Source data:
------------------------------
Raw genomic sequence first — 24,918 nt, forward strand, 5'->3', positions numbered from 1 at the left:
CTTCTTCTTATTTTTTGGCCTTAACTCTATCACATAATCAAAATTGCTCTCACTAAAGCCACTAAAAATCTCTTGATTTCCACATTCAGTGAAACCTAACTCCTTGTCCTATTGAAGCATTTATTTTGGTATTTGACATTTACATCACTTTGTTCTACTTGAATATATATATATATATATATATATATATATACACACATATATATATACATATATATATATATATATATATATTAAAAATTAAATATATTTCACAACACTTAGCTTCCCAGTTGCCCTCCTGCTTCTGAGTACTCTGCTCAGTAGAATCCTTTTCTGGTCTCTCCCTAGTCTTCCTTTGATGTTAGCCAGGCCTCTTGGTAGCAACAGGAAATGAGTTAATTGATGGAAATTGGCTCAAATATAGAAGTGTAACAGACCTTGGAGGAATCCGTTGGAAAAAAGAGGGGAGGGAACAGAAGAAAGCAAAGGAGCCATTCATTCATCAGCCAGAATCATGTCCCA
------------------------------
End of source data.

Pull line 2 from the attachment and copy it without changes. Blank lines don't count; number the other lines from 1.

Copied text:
CTTCTTCTTATTTTTTGGCCTTAACTCTATCACATAATCAAAATTGCTCTCACTAAAGCCACTAAAAATCTCTTGATTTCCACATTCAGTGAAACCTAACTCCTTGTCCTATTGAAGCATTTATTTTGGTATTTGACATTTACATCACTTTGTTCTACTTGAATATATATATATATATATATATATATATATACACACATATATATATACATATATATATATATATATATATATTAAAAATTAAATATATTTCACAACACTTAGCTTCCCAGTTGCCCTCCTGCTTCTGAGTACTCTGCTCAGTAGAATCCTTTTCTGGTCTCTCCCTAGTCTTCCTTTGATGTTAGCCAGGCCTCTTGGTAGCAACAGGAAATGAGTTAATTGATGGAAATTGGCTCAAATATAGAAGTGTAACAGACCTTGGAGGAATCCGTTGGAAAAAAGAGGGGAGGGAACAGAAGAAAGCAAAGGAGCCATTCATTCATCAGCCAGAATCATGTCCCA